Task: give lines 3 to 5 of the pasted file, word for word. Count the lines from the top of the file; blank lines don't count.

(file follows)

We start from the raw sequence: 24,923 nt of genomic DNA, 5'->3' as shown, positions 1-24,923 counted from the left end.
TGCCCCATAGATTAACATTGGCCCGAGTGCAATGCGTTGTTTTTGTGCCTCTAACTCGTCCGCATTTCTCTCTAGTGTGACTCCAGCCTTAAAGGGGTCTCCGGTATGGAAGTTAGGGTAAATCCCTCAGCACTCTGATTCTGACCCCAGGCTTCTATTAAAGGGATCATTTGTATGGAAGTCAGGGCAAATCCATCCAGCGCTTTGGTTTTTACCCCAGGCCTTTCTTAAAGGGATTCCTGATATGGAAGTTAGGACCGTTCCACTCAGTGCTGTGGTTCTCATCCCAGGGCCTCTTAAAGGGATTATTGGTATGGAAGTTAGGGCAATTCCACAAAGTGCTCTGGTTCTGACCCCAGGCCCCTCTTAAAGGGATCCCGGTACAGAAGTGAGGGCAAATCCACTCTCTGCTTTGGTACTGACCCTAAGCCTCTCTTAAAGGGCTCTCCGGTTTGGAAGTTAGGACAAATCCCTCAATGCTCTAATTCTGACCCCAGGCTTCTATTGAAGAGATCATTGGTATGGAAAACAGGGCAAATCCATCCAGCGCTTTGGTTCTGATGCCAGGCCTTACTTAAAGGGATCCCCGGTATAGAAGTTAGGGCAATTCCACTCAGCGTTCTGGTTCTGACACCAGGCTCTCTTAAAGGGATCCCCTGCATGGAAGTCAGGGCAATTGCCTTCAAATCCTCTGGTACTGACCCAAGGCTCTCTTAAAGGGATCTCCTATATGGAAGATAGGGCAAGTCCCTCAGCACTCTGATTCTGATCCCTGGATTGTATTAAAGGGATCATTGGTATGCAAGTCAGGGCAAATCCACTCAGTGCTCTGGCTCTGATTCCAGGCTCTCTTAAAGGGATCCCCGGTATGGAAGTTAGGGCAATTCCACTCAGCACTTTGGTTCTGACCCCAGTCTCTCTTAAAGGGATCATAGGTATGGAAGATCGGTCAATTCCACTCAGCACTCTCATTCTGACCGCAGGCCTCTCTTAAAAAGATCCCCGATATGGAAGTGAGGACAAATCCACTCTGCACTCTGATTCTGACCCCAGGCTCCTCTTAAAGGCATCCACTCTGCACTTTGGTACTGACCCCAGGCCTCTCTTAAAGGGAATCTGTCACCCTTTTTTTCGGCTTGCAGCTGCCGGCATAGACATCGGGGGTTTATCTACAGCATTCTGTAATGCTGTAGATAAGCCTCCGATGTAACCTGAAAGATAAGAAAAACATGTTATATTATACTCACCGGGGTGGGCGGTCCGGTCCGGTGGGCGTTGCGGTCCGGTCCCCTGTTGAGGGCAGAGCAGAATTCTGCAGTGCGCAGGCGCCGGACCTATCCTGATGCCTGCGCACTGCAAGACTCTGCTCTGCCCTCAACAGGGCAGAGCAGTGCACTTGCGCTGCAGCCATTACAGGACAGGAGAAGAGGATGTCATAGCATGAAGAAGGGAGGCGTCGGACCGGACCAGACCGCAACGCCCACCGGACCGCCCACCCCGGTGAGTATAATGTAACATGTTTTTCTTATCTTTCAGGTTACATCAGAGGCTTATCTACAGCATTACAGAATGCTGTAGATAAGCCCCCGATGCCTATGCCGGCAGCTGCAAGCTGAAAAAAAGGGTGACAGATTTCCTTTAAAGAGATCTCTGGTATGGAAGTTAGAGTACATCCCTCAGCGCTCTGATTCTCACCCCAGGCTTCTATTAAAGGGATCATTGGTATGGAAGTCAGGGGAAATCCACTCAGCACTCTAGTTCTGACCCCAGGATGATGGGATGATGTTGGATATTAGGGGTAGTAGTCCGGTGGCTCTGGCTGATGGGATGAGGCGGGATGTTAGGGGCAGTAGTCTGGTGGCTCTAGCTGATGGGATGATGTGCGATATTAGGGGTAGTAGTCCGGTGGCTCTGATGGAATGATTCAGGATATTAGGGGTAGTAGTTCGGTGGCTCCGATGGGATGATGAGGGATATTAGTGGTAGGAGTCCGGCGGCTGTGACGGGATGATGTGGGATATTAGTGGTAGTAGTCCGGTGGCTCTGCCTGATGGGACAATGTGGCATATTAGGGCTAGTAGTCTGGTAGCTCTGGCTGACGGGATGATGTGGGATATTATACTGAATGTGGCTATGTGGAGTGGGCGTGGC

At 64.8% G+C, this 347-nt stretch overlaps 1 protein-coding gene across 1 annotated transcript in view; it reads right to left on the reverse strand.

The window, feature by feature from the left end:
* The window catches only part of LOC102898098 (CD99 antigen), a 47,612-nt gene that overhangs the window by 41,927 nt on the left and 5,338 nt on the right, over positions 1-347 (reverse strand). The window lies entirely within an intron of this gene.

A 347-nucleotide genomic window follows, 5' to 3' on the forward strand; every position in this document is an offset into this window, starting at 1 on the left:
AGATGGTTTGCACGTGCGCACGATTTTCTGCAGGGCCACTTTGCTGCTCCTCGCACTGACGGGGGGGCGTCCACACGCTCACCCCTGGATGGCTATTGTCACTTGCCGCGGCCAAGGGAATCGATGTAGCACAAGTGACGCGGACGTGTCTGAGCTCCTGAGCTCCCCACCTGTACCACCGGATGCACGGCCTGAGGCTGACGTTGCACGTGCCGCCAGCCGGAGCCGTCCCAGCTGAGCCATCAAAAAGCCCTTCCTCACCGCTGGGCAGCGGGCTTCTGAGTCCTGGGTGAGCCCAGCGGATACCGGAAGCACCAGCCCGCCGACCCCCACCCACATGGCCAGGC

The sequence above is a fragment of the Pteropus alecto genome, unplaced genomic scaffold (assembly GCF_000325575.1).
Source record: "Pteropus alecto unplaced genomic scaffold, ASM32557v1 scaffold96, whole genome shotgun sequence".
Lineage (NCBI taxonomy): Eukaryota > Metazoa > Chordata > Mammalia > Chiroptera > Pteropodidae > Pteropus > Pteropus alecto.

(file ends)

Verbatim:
At 64.8% G+C, this 347-nt stretch overlaps 1 protein-coding gene across 1 annotated transcript in view; it reads right to left on the reverse strand.

The window, feature by feature from the left end:
* The window catches only part of LOC102898098 (CD99 antigen), a 47,612-nt gene that overhangs the window by 41,927 nt on the left and 5,338 nt on the right, over positions 1-347 (reverse strand). The window lies entirely within an intron of this gene.